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Five Actions to Sustain Customer Service Improvement Initiatives
Keep your company from falling short of success.
Posted Nov 29, 2013
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Efforts to improve customer service are often short-lived. Companies make a big push, train their teams, and then 90 to 120 days later, see the outcomes start to diminish. These all-too-frequent failures result in many companies declining to even make the effort to deliver differentiated customer service because they don't believe they can sustain improved service levels over time. If training is all you do to improve your customer service, you're right—your improved service will not last.

Five actions to take to achieve and sustain great customer service

1. Assess your current service levels. Uncovering your current service quality is critical to understanding where to focus your improvement efforts. If you don't regularly seek customer input, now's the time to reach out and get some feedback. Use a mystery shopping firm if your business is retail. Ask an outside third party to interview your customers if you're a services firm. Customer surveys should not be the sole assessment tool, and they should be more in-depth than a mere smile survey—so don't ignore actually talking to customers.

2. Assess your staff. As part of the service assessment, you must take an honest look at your employees. Glean information from the customer assessments and ask the outside experts to interview your critical customer-facing employees. Clearly understanding the strengths and weaknesses of your team is crucial to determining the focus of your improvement efforts and determining who may no longer be appropriate for a customer service role.

3. Define and disseminate specific service standards. These standards become the "behavior guide" for your employees and become elements of future performance reviews. Service standards are critical to consistency in service delivery throughout the entire company and ensure that evaluating employee service delivery is fair and measurable.

4. Train, train, and train again. Training must be ongoing, customized to your industry and your customers' needs, and it must never be the final solution. When you turn to training as the only solution, you are destined for lackluster results, if not outright failure. Training is not an event—it must be a continuous journey. While using a training company for the first and crucial round of training is advisable, training must continue using internal resources. Training should be a component of regular staff meetings. Managers must seek opportunities to coach for and reward superior service delivery. Lasting results are realized when you have a sustainability strategy.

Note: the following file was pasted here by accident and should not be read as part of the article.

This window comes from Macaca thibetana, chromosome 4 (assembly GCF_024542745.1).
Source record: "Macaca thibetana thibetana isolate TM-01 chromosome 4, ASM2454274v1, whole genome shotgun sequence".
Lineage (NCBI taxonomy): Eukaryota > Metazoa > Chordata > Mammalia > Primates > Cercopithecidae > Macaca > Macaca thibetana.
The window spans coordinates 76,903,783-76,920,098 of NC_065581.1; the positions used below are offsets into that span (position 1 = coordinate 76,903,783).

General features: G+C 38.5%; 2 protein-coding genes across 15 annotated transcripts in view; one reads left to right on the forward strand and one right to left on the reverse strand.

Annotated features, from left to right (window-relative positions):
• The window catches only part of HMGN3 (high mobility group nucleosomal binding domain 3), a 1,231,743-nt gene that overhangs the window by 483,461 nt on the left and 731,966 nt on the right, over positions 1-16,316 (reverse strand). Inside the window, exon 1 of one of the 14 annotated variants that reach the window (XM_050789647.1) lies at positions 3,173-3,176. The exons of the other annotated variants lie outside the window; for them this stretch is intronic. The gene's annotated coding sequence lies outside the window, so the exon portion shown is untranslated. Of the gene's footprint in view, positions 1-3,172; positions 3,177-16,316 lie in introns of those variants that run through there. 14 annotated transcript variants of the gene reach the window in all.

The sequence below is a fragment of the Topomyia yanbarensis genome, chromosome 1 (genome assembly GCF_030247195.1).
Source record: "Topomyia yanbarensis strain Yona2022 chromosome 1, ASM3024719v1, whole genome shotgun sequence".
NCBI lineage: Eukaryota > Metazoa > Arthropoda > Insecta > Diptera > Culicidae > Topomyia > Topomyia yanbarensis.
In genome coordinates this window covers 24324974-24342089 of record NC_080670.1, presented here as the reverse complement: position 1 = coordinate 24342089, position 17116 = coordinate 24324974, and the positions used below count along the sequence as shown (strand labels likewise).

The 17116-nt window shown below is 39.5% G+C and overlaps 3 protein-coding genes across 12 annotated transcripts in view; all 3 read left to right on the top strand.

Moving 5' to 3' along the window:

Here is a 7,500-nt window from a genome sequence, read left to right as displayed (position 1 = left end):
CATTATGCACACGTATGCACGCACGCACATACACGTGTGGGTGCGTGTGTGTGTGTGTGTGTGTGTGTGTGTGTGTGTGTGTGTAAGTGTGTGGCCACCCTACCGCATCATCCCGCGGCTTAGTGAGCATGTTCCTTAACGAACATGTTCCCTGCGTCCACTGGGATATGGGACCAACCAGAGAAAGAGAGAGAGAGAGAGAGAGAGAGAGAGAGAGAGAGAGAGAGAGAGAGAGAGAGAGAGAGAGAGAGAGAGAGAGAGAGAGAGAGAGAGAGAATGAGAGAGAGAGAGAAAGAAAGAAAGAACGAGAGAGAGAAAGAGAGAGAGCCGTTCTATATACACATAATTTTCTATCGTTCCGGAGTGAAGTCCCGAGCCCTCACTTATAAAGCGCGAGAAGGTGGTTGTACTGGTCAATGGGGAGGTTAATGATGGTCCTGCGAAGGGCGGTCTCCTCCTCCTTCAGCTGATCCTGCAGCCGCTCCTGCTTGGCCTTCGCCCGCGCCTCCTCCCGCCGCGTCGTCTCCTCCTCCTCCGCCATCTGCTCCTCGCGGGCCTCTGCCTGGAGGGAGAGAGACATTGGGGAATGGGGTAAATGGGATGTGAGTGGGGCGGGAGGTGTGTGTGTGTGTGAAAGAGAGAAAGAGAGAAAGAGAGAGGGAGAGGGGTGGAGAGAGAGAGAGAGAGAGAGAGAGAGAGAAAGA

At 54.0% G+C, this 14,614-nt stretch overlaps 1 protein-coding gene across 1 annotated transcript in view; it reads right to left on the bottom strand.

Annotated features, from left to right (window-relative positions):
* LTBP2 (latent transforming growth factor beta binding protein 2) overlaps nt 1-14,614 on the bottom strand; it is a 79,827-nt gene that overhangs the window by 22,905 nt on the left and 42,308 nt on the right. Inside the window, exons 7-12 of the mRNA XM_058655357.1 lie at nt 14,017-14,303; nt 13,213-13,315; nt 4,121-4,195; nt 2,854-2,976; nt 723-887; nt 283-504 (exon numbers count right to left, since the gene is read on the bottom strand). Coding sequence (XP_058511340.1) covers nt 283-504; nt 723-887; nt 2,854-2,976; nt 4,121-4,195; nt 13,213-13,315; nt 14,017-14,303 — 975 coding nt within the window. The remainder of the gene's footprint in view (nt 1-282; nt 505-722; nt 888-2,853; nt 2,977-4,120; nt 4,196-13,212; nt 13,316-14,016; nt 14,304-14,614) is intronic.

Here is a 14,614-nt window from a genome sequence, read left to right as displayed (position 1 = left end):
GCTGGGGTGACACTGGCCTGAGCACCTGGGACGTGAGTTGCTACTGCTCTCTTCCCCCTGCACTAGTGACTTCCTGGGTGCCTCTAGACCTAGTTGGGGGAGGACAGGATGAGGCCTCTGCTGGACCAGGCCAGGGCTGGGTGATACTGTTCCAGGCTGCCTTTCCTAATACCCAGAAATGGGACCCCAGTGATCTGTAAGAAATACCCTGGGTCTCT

5. Develop and implement a sustainability strategy and tactics. Consider a "service certification" program with multiple certification levels to encourage continuous personal development. Level I could be successful completion of an online quiz based on your standards and training content. Level II could be case study–based and focus on how the employee would act by asking her to solve problems or meet a customer's high expectations. Consider holding quarterly "service conferences," where assigned relevant books or articles are discussed and problems addressed and resolved. The conference need not be more than a few hours, but identifying it as a conference reinforces the importance of service. Consider holding a "mini-conference" off-site to add excitement and increase employees' focus.

The prize is differentiated service and increased profits

The energy and effort you commit to your service improvement initiative will determine your success. Taking the easy way out and depending upon training alone to solve your service challenges is a short-term fix that will relegate your initiative to the list of all the other failed efforts that demoralize and frustrate employees. Don't succumb to the "fix it now" mentality. Lasting fixes that drive customer satisfaction and loyalty take time and thought to develop and deliver.


Shelley F. Hall is principal and managing director of Catalytic Management, and, as a consultant, helps companies accelerate business growth through sales effectiveness, customer loyalty, and process improvement.


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